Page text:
Book Review: The Death and Resurrection of the Beloved Son

by Jon D. Levenson

★★★★★

The firstborn of thy sons shalt thou give unto me. –Exodus 22:29

Did Israel at one time offer child sacrifice to God? If so, when and how did they overcome this barbaric ritual?

Levenson takes seriously the hints throughout the Bible that Israelites once condoned child sacrifice to Yahweh, though he doubts its practice was widespread. The firstborn belonged to God, and the most pious parents considered the appropriate means of giving him to God to be in sacrifice. Levenson argues that the phrase “beloved son” (yahid) seems to have been, at least on occasion, a technical term for the son sacrificed as a burnt offering. This practice was roundly condemned by the prophets Jeremiah and Ezekiel, and in time worshipers began to understand that God would accept animal sacrifice in place of one’s favored son. The story of Abraham and Isaac is a key example.

Sibling rivalry is a common Old Testament theme, reinforced often by the outward favoring by the parents of one son over another. One would imagine the “beloved son” to be the firstborn, with all the privileges that go with that station, but the Bible breaks the rules often. Abel over Cain, Isaac over Ishmael, Jacob over Esau, Joseph, David, the list goes on. The “beloved son” is not only favored by parents but God-chosen, and belongs to God … either in sacrifice or by atonement.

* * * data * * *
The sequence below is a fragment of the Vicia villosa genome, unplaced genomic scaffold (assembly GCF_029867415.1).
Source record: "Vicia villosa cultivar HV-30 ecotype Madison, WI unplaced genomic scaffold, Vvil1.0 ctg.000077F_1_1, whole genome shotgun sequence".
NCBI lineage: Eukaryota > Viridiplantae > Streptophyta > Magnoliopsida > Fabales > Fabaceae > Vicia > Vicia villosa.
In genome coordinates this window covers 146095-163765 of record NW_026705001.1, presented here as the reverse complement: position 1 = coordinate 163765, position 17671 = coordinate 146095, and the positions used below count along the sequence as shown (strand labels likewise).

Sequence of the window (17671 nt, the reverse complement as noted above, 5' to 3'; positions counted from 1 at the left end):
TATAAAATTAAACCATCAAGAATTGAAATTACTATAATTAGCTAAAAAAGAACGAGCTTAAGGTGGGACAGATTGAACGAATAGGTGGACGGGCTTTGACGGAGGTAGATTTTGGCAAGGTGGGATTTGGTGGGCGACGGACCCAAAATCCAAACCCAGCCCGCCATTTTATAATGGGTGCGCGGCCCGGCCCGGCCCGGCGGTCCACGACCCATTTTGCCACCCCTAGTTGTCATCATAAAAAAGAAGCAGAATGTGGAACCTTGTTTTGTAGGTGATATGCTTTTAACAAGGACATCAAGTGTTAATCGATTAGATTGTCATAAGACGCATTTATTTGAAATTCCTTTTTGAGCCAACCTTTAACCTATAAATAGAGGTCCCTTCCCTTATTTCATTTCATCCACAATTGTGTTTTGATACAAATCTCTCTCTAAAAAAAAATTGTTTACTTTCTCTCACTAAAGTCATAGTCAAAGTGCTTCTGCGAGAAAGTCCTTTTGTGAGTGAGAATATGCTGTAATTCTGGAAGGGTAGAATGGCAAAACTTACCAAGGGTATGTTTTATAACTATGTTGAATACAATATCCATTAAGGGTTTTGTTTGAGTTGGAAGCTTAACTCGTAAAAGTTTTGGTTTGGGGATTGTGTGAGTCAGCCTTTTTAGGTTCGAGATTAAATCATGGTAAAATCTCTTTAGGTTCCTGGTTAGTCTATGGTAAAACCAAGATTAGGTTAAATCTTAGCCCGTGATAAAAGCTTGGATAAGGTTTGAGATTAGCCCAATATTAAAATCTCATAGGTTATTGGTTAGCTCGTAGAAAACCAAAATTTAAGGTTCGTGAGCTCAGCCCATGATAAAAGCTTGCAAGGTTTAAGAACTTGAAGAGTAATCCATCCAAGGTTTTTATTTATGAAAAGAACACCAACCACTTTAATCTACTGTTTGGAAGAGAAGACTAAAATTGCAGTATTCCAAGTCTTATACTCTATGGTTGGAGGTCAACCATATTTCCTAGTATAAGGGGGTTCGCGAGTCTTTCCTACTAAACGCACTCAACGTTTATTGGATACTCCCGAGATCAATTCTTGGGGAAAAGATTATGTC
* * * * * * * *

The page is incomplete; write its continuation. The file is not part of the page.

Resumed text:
This theme of the sacrificial death of the beloved son was never purged from the Judaic mindset, even to the point of believing Abraham did put the knife to Isaac. Many midrashic interpretations of the sacrifice of Isaac refer to his blood being spilled. Perhaps all of his blood, depending upon which midrashic commentary you read.

Intelligent, deeply researched, and reasonable, this is a look at just about every “beloved son” in the Bible except the one you expect: Jesus. It goes without saying that Jesus is the ultimate beloved son, but he gets only a brief nod here and there. Still, this book will inevitably make you think differently about what the death of Jesus meant. There is a bit of New Testament theology thrown in, but the focus is really the development of a theme through the Old Testament … the theme of giving the one you love most to God.

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